6. Drones are Fun!

If the boom of the toy drone market is anything to go by, it’s pretty safe to say that kids find drones fun. It’s incredibly easy to gamify the collection of data or have students work on their coding skills by creating a choreographed dance.

7. Flying Drones Instills Confidence

We mentioned that often confidence is the missing piece of the drone flying puzzle. The great thing about using drones, particularly microdrones, is that they are very student-friendly. Very easy to use = quick confidence growth. In our experience, we see the biggest growth of confidence in girls, hence why we’re called She Maps. As girls start to enter their teen years, they often experience self-consciousness and self-doubt around using technology. We use drones to help combat that. Our tip for teachers is to provide students with an informative start. Explain how drones work, give reassurance and a decent safety briefing. Let them know that they will probably crash and that’s totally ok. We take a more in-depth look at how to introduce drones into the classroom in our brand new Orbit portal for teachers.

8. Drones are Simple for Teachers to Learn

The expectation of implementing drone STEM curriculum in classrooms often forgets teachers. Specifically, that teachers are not experts at the technology they have to implement. On top of everything else that goes into making a classroom tick, this can feel really overwhelming. The great thing about drones, particularly if you invest in ones with educational apps attached to them, is that they’re easy to learn. With a small amount of training, most teachers can easily work the controls, understand how to code flight paths, and feel confident enough to use them in the classroom.

9. Drones Easily Create Student-Centric Classrooms

A student-centred learning environment encourages students to be more independent and autonomous. It shifts the focus from the teacher to the students. This style of learning is also very formative in helping kids shape their decision-making and cooperation skills as they decide what and how things will get done. We talk about using real-world applications with drones a lot and this is a great example of how teachers can bring student-centred learning in. Our She Maps programs have students working together to capture aerial footage of a natural disaster. We know teachers who take this and expand on it, creating natural disaster project teams delivering food and capturing essential information (to be analysed later, of course).

10. Drones are Practical

How many professional development days do you end up learning a whole lot of theory that you then have to go away and figure out how to action into a lesson plan? We hear this from teachers a lot. Sometimes PD can end up creating more work. We don’t believe it should be like that. STEM professional development should be supportive. Drones lend themselves to practical, actionable lessons. What you learn yourself, you pass onto students. You learn to fly drones, you teach your students to fly drones. You learn to code flight paths, you teach your students to code flight paths. You see where we’re going with this.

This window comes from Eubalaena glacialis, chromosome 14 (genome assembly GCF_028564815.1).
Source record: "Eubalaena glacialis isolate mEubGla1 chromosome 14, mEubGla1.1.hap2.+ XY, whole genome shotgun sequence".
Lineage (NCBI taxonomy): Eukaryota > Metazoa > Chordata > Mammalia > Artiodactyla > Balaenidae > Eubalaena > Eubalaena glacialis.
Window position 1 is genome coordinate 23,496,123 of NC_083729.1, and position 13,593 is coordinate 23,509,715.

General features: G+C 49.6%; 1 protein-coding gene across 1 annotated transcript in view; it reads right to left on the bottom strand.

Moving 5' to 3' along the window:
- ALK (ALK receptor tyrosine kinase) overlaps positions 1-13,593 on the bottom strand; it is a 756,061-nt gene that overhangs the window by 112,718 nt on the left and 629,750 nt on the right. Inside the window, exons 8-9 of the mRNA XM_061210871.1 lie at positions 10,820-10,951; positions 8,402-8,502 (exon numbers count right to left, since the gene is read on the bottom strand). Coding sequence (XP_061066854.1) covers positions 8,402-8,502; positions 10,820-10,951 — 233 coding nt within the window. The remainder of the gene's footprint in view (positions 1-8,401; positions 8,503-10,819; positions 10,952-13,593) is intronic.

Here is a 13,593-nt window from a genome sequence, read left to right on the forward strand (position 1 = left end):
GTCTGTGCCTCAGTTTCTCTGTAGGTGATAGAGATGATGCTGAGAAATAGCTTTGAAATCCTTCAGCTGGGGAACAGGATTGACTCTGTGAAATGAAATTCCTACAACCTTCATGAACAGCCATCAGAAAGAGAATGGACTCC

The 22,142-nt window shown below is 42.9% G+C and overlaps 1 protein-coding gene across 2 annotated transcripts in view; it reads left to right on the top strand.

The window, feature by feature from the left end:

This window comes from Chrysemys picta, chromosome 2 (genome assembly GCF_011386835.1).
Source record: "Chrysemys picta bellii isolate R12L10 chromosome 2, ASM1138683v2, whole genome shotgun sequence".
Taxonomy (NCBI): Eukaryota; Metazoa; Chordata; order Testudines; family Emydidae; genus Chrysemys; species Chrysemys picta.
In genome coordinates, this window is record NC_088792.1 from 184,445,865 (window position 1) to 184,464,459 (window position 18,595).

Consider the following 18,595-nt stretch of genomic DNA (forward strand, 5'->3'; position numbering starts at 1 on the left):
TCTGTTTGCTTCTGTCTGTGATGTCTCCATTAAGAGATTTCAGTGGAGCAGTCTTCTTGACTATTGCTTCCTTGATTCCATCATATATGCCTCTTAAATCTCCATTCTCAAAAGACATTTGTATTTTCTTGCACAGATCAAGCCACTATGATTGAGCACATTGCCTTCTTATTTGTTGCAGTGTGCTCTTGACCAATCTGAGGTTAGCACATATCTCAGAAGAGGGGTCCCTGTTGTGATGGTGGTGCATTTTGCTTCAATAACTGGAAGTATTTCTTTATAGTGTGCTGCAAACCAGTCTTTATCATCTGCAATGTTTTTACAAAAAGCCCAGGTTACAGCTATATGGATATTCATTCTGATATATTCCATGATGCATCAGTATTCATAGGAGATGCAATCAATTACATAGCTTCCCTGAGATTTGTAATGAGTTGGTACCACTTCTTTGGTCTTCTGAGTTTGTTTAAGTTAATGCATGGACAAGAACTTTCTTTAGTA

11. Drones Fit into All Sorts of Subjects

We primarily focus on using drones in science, technology, engineering and mathematics subjects, as well as vocational subjects adjacent to these areas. One of the reasons for this is because of the need for a large and diverse STEM workforce in the future to solve a lot of the world’s current problems. But drones go far beyond STEM subjects. Photography is an obvious choice and the technology here is becoming better and more affordable every year. Take a look at our guide about which drone to buy for your classroom. Drones can also be used in humanities subjects. For instance, how drones can be used to collect and communicate information in the news. Conversations also need to be had about the ethics around drone usage. And we’ve heard of history classes matching historic aerial footage of an area with new drone footage.

12. Drones are Really Cost-Effective

If you’re doing project work such as field trips to gather data from large flight paths then a more expensive drone is probably right for your classroom needs. But the great thing about this kind of project work is that you only need 1-2 educational drones per class. Most teachers in more generalised subject areas or lower year levels can easily get away with using microdrones. They’re actually what we recommend for most classrooms for safety and ease of use. A DJI Tello starts at around $169 AUD and we recommend 1 drone for every 3 students. Throw in an extra battery pack and you have technology for your classroom that will last a few years (depending on how much you use it) before the flight time starts to decrease significantly. Take a look at our Ultimate Guide to Buying a Drone for Your School to figure out what your classroom needs and then find out which drone will meet those needs best. a variety of close-up shots depicting drones in various stages of flight The Ultimate Guide to Buying A Drone For Your School